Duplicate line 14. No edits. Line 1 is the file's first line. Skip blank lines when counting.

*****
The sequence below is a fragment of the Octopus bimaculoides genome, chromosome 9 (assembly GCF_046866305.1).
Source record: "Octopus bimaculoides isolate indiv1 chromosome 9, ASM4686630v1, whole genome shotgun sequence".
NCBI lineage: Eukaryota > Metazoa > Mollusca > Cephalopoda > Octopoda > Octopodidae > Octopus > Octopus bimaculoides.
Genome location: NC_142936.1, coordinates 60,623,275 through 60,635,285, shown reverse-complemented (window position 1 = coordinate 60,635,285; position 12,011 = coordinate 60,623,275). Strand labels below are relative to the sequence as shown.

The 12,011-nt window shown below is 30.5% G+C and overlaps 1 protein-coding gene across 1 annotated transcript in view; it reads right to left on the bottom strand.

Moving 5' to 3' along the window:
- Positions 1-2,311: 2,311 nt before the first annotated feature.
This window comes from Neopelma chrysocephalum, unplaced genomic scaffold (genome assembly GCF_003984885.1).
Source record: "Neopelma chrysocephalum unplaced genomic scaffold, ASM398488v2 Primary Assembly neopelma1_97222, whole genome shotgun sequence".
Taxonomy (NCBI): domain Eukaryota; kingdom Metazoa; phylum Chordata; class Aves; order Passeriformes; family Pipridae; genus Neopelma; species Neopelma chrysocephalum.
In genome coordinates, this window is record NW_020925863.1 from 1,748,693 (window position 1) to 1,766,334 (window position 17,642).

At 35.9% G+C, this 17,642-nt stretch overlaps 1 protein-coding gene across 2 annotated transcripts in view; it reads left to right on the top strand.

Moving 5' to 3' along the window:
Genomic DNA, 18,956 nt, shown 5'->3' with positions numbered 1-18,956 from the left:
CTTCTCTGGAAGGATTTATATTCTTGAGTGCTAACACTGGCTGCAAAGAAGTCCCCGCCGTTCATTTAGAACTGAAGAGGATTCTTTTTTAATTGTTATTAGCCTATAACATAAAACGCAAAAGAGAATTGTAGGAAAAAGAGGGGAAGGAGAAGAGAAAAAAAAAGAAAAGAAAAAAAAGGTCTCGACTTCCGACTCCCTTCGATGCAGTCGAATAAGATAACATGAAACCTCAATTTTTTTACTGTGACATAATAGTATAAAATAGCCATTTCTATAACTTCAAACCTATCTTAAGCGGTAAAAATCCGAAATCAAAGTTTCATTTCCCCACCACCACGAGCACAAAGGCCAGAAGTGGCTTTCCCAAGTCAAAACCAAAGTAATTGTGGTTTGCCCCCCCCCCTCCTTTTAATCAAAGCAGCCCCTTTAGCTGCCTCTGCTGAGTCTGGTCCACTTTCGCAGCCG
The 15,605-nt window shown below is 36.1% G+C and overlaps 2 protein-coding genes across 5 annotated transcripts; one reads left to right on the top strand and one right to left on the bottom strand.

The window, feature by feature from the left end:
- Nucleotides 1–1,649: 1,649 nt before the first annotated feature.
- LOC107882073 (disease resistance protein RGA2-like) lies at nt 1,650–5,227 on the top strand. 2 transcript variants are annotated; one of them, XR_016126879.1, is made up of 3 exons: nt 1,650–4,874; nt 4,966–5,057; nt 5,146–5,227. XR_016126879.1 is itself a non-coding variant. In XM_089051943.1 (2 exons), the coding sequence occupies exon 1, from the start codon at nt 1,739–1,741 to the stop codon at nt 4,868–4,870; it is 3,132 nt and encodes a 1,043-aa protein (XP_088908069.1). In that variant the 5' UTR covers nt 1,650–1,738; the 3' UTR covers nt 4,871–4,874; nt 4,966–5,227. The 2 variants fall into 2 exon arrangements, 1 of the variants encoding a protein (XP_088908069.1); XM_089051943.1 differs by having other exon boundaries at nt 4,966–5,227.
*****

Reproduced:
Genomic DNA, 18,956 nt, shown 5'->3' with positions numbered 1-18,956 from the left: